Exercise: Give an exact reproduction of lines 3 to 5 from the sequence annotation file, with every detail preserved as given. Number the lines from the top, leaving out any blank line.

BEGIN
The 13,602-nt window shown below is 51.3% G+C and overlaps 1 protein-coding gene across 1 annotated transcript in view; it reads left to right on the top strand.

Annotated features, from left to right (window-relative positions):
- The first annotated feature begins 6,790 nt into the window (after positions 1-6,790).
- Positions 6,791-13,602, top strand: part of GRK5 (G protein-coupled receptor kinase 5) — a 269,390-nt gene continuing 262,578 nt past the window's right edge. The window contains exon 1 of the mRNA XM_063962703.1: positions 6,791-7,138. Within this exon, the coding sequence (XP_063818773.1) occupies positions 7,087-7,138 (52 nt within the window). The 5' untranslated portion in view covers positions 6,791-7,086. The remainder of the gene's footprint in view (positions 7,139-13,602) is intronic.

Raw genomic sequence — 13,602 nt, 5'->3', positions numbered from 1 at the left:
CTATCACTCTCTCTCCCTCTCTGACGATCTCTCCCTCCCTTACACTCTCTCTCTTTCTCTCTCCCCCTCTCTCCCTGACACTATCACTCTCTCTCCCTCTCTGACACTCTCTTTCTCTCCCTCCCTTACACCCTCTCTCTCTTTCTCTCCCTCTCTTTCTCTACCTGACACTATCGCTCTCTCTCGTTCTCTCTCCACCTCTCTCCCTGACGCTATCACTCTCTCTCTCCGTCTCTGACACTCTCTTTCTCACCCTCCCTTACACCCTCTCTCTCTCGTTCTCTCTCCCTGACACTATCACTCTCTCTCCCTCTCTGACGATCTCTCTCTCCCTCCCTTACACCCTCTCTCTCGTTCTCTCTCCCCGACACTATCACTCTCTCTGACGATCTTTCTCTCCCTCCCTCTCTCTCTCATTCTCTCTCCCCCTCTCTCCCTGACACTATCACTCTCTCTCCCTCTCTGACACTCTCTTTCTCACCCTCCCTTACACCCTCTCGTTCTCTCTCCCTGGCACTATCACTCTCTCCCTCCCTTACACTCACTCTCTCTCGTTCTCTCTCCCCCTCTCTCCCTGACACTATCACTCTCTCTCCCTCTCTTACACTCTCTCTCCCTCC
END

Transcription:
- The first annotated feature begins 6,790 nt into the window (after positions 1-6,790).
- Positions 6,791-13,602, top strand: part of GRK5 (G protein-coupled receptor kinase 5) — a 269,390-nt gene continuing 262,578 nt past the window's right edge. The window contains exon 1 of the mRNA XM_063962703.1: positions 6,791-7,138. Within this exon, the coding sequence (XP_063818773.1) occupies positions 7,087-7,138 (52 nt within the window). The 5' untranslated portion in view covers positions 6,791-7,086. The remainder of the gene's footprint in view (positions 7,139-13,602) is intronic.

Raw genomic sequence — 13,602 nt, 5'->3', positions numbered from 1 at the left: